By Emma Siverthorn [email protected]_Gazelle
From its opaque start through to its ambiguous denouncement Robin Campillo’s Eastern Boys is a brilliantly complex exploration of power dynamics. In the opening scenes, the Eastern Boys, (hailing from the Ukraine, Russia and Romania), roam the Gare Du Nord, their purpose and intention unclear but their sense of pack protection obvious. Yet as the film progresses this sense of immigrant solidarity quickly darkens and shifts to something more akin to captivity than camaraderie. The leader of the boys gang, (wonderfully played by Daniil Vorobyov), is pimp like; only ever referred to as ‘Boss’, he is the provider of both fun and finance, alternately charismatic and frightening.
Campillo however refuses to allow the audience to form simple judgements of his characters and the designations of victim and exploiter shift from moment to moment. This shift being especially prevalent in the early punter/rent boy encounter between middle-class, middle-aged French business man Daniel (Oliver Rabourdin) and paper-less young immigrant Marek (later Rouslan, played by Kirril Emelyanov). Daniel is undoubtedly on the inside and Marek and his friends are undoubtedly ‘other’. Yet Marek and the gang easily entrap and shame Daniel and so for a moment hold power. This win however is shaky at best, within the context of their lives. Marek/Rouslan is it turns out an orphan, his parents having been killed in the Chechnya war. Even excluding this traumatic background, the sense of social isolation and exhaustion felt by Marek and the other boys is palpable and the difference between their lives and Daniel’s is vast.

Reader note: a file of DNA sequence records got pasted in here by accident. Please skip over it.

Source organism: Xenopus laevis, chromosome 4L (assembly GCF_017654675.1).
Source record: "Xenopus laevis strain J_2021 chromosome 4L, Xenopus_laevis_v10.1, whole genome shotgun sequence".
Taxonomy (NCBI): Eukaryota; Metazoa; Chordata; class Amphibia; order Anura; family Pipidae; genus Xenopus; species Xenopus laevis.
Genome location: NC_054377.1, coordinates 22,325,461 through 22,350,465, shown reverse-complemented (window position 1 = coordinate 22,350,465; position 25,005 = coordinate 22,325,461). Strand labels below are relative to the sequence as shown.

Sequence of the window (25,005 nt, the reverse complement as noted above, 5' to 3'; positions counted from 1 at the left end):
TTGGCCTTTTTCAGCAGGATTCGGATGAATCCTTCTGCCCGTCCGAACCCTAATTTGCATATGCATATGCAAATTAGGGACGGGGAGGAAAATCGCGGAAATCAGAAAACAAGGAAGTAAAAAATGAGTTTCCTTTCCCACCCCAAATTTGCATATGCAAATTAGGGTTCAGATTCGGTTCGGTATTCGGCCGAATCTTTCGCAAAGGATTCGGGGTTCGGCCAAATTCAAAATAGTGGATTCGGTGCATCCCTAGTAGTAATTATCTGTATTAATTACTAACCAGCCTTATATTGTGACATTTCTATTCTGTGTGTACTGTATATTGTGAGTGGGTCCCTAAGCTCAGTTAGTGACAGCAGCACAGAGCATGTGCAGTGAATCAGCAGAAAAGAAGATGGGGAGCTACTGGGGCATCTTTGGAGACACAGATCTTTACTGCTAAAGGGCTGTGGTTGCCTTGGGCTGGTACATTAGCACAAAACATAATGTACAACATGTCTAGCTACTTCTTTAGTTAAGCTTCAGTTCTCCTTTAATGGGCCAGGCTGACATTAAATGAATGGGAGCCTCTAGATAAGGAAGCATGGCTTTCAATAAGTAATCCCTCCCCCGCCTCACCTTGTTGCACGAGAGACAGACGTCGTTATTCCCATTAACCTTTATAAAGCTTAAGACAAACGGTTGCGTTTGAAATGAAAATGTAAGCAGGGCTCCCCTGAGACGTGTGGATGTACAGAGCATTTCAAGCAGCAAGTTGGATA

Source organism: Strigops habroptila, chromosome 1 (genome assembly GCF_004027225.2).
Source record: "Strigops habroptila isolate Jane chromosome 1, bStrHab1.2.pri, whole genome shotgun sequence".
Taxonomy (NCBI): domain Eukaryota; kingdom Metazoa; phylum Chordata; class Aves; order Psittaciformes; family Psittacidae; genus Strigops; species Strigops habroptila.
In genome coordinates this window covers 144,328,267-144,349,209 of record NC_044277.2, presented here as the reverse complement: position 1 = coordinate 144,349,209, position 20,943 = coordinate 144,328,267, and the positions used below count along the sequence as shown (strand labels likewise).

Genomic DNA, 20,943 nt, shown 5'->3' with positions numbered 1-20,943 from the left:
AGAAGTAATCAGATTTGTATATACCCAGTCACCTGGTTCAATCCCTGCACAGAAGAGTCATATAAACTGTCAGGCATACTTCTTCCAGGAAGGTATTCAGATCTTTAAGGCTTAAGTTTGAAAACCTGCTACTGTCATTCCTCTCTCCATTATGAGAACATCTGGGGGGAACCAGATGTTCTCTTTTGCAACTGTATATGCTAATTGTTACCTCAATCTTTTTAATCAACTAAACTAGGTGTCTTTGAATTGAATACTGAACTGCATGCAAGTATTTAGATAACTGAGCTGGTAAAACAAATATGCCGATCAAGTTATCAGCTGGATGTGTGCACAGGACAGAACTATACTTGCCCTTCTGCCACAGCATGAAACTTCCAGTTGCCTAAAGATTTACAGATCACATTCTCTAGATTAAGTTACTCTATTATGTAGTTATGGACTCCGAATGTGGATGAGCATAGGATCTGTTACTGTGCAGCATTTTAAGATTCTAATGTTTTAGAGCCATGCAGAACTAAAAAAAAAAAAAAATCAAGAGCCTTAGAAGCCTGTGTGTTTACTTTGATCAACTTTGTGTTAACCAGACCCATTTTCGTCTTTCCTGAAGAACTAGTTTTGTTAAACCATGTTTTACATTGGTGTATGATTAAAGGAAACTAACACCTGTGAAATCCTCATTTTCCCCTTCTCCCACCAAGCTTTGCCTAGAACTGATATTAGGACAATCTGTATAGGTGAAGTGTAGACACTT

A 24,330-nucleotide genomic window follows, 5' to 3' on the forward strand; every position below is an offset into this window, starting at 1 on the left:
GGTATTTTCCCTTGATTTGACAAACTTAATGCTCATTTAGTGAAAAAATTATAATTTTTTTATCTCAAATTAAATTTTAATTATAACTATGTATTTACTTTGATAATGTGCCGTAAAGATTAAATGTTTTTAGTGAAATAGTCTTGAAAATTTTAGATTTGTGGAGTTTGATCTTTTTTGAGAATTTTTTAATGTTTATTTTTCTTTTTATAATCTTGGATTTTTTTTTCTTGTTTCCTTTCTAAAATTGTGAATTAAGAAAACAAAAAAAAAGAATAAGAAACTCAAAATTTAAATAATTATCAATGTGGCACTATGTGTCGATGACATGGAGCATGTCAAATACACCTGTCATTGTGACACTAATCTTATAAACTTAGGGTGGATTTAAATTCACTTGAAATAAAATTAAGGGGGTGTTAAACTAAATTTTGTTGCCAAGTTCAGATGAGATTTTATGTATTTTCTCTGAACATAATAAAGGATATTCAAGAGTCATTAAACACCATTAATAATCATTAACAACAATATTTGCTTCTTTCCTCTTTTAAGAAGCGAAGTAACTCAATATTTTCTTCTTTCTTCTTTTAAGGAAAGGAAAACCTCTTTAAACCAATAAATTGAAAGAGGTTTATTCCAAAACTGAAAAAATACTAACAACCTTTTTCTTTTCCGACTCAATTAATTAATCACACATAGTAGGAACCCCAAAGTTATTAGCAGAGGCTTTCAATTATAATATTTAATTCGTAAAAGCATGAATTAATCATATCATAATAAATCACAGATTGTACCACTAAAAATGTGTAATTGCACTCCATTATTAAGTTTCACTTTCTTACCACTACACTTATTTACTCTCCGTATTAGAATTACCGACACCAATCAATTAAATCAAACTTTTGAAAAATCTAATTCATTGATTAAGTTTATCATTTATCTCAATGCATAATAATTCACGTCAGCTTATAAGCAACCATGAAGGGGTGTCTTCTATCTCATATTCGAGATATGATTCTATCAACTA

Eastern Boys adroitly manages to tackle such weighty issues as immigration, the power of naming and the strain of commercial sexual relations turned romantic, whilst maintaining the pace and interest of a thriller; a nuanced and emotive portrait.Highly recommended.
Eastern Boys is released on December 5th.